1. Plaintiff, Merrill Lynch, Pierce, Fenner & Smith, Inc. (hereinafter "Merrill Lynch") is a registered broker-dealer engaged in the business of purchase and sale of securities on behalf of its customers.

2. Merrill Lynch is a New York corporation with offices in Philadelphia.

3. Defendant, Ira B. Perelle, (hereinafter "Perelle") is a resident of Bronxville, New York. (Testimony of Perelle).

4. On or about April 17, 1977, Perelle opened an account with Merrill Lynch in Philadelphia by telephone for the purpose of buying and selling securities. (Exhibit P-1; Testimony of Kirkpatrick and Perelle).

5. Perelle was referred to Merrill Lynch by a friend, Dr. Stanford Bazilian who was a customer of Merrill Lynch. Both Perelle and Bazilian were interested in trading in high risk investments. (Exhibit P-1, Testimony of Kirkpatrick and Perelle).

6. In May, 1977, Perelle and Merrill Lynch entered into a margin agreement. (Plaintiff's Request for Admissions No. 1 Defendant's Answer; Testimony of Kirkpatrick; Exhibit P-2).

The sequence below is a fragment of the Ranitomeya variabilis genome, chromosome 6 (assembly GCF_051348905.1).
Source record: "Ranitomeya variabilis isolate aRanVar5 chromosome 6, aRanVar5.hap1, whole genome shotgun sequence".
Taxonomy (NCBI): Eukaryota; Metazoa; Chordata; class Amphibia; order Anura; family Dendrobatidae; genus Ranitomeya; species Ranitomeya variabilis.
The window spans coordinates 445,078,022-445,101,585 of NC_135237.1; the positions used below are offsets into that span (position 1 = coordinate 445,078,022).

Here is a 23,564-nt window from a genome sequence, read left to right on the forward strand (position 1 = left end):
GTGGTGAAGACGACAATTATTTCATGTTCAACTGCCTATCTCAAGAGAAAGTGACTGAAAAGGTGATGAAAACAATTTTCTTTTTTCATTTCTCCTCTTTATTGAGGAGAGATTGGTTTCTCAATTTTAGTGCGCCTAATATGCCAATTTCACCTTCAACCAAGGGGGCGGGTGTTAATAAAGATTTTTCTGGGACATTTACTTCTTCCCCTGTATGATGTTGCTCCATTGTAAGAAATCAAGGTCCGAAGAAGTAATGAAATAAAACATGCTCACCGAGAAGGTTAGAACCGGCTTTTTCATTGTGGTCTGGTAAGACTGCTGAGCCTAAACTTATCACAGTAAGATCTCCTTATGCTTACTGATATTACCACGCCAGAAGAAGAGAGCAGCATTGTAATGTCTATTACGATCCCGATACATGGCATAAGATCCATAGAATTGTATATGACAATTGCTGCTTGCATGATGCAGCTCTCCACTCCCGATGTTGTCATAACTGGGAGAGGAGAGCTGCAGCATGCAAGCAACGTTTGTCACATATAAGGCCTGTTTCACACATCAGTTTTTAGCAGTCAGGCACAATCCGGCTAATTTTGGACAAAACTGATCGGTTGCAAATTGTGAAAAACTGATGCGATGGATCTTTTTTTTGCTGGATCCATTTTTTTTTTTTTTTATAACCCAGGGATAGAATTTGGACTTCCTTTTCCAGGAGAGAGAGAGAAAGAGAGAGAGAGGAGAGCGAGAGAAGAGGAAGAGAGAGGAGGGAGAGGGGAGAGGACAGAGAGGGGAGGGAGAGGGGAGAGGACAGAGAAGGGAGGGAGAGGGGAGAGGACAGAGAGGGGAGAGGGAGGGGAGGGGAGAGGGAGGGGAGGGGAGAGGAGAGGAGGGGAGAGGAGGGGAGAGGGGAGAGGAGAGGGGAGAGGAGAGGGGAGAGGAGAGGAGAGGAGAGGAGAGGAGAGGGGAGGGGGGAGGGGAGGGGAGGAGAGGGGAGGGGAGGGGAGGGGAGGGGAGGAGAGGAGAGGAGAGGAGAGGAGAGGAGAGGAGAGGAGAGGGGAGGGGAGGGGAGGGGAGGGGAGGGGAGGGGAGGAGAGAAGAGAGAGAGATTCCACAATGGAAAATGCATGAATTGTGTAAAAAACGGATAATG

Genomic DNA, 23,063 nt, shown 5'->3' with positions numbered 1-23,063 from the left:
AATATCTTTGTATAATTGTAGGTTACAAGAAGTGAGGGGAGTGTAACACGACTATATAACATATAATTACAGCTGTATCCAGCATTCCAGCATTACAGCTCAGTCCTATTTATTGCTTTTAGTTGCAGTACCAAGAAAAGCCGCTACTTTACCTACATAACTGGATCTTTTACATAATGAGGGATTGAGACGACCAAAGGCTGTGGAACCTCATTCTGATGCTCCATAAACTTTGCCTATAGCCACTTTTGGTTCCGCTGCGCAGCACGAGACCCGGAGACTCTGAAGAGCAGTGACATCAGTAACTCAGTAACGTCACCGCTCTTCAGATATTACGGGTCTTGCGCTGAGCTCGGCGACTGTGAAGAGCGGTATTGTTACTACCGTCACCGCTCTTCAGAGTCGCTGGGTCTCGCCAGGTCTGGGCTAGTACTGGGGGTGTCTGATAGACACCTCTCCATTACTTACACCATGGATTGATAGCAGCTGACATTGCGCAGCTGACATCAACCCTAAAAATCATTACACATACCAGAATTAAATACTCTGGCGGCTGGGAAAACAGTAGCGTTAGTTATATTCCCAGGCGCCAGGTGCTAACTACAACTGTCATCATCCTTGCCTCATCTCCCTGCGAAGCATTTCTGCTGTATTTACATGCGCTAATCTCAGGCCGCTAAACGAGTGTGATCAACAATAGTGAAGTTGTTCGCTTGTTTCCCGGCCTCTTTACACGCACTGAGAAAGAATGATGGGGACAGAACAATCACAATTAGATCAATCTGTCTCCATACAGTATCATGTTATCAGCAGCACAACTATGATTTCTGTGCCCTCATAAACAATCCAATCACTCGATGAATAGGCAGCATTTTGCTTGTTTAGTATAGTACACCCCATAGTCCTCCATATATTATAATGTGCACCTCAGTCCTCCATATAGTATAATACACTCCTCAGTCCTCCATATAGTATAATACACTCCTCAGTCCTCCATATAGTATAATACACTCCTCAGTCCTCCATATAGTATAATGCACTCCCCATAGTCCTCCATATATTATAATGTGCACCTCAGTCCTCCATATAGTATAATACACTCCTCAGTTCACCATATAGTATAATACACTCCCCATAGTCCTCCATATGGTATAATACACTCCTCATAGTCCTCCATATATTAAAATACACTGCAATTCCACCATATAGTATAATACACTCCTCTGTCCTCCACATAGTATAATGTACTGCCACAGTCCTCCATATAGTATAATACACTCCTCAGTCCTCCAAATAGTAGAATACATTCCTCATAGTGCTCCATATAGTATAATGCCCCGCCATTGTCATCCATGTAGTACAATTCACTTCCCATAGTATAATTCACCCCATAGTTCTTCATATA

7. The written margin agreement, a form supplied by Merrill Lynch, provided that in consideration for Merrill Lynch's agreeing to lend Perelle money, partially secured by securities which he purchased, such "securities . . . now or hereafter carried by you [Merrill Lynch] in any of my accounts . . . are to be held by you as security for the

[ 356 Pa. Super. Page 170]

    payment of any liability to you in any of said accounts . . . ." (Exhibit P-2).

8. The margin agreement further provided that Merrill Lynch

"shall have the right, whenever in your discretion you consider it necessary for your protection . . . to sell any or all outstanding contracts, all without demand for margin or additional margin, notice of sale or purchase or other notice or advertisement, and such sales or purchases may be made at your discretion on any exchange or other market where such business is then usually transacted . . . it being further understood that I shall at all times be liable for the payment of any debit balance owing in any of my accounts with you upon demand, and that I shall be liable for any deficiency remaining in such accounts in the event of the liquidation thereof in whole or in part by you or by me."